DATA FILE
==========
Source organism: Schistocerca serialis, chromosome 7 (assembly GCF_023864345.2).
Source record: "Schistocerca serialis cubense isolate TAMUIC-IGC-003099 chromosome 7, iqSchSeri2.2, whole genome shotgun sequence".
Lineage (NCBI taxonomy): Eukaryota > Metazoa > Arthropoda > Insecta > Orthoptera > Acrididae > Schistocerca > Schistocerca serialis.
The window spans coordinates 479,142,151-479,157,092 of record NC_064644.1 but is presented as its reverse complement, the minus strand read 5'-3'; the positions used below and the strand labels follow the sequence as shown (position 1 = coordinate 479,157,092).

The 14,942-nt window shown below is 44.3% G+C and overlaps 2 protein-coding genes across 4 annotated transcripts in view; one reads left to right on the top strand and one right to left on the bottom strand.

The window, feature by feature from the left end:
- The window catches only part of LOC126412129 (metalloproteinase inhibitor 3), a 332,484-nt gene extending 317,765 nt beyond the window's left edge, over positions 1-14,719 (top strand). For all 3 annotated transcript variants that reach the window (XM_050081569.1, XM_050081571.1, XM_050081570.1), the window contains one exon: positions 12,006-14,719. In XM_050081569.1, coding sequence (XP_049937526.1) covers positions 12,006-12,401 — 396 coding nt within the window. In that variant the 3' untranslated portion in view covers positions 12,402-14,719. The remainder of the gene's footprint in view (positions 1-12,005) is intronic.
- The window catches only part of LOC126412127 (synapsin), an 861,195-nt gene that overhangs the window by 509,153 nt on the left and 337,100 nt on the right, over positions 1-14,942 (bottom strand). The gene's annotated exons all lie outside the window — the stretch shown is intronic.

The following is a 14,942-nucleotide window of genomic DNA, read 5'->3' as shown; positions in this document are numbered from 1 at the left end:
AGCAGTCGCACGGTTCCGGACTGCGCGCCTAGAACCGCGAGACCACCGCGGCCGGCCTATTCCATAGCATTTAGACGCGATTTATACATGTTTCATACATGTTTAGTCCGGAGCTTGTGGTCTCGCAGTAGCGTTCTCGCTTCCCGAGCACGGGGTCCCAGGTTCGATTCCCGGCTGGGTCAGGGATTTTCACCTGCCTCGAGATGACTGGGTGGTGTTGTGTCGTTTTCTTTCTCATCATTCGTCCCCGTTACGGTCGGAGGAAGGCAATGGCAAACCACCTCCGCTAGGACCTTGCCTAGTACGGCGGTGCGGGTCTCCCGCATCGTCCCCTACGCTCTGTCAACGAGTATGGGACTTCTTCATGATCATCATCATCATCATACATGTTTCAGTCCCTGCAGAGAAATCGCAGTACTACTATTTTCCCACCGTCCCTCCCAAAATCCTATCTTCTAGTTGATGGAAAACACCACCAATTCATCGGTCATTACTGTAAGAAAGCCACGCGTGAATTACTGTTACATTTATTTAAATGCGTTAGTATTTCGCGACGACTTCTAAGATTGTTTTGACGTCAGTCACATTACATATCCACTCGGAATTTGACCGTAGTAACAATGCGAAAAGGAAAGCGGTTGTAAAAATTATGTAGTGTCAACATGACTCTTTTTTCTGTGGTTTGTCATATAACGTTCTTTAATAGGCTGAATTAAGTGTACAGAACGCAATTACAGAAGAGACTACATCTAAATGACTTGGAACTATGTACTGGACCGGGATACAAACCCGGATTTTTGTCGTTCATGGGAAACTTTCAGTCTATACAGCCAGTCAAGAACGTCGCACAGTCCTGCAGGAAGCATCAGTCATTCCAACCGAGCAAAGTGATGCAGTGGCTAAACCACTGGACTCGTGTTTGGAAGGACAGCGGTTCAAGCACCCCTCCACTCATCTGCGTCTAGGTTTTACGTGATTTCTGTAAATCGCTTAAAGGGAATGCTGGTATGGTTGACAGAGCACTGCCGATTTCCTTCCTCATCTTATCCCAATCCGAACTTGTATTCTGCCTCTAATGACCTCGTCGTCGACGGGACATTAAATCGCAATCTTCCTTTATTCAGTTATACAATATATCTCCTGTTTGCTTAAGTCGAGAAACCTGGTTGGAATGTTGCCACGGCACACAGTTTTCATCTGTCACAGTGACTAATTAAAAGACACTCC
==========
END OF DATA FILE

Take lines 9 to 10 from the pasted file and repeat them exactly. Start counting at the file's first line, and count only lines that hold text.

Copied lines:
The following is a 14,942-nucleotide window of genomic DNA, read 5'->3' as shown; positions in this document are numbered from 1 at the left end:
AGCAGTCGCACGGTTCCGGACTGCGCGCCTAGAACCGCGAGACCACCGCGGCCGGCCTATTCCATAGCATTTAGACGCGATTTATACATGTTTCATACATGTTTAGTCCGGAGCTTGTGGTCTCGCAGTAGCGTTCTCGCTTCCCGAGCACGGGGTCCCAGGTTCGATTCCCGGCTGGGTCAGGGATTTTCACCTGCCTCGAGATGACTGGGTGGTGTTGTGTCGTTTTCTTTCTCATCATTCGTCCCCGTTACGGTCGGAGGAAGGCAATGGCAAACCACCTCCGCTAGGACCTTGCCTAGTACGGCGGTGCGGGTCTCCCGCATCGTCCCCTACGCTCTGTCAACGAGTATGGGACTTCTTCATGATCATCATCATCATCATACATGTTTCAGTCCCTGCAGAGAAATCGCAGTACTACTATTTTCCCACCGTCCCTCCCAAAATCCTATCTTCTAGTTGATGGAAAACACCACCAATTCATCGGTCATTACTGTAAGAAAGCCACGCGTGAATTACTGTTACATTTATTTAAATGCGTTAGTATTTCGCGACGACTTCTAAGATTGTTTTGACGTCAGTCACATTACATATCCACTCGGAATTTGACCGTAGTAACAATGCGAAAAGGAAAGCGGTTGTAAAAATTATGTAGTGTCAACATGACTCTTTTTTCTGTGGTTTGTCATATAACGTTCTTTAATAGGCTGAATTAAGTGTACAGAACGCAATTACAGAAGAGACTACATCTAAATGACTTGGAACTATGTACTGGACCGGGATACAAACCCGGATTTTTGTCGTTCATGGGAAACTTTCAGTCTATACAGCCAGTCAAGAACGTCGCACAGTCCTGCAGGAAGCATCAGTCATTCCAACCGAGCAAAGTGATGCAGTGGCTAAACCACTGGACTCGTGTTTGGAAGGACAGCGGTTCAAGCACCCCTCCACTCATCTGCGTCTAGGTTTTACGTGATTTCTGTAAATCGCTTAAAGGGAATGCTGGTATGGTTGACAGAGCACTGCCGATTTCCTTCCTCATCTTATCCCAATCCGAACTTGTATTCTGCCTCTAATGACCTCGTCGTCGACGGGACATTAAATCGCAATCTTCCTTTATTCAGTTATACAATATATCTCCTGTTTGCTTAAGTCGAGAAACCTGGTTGGAATGTTGCCACGGCACACAGTTTTCATCTGTCACAGTGACTAATTAAAAGACACTCC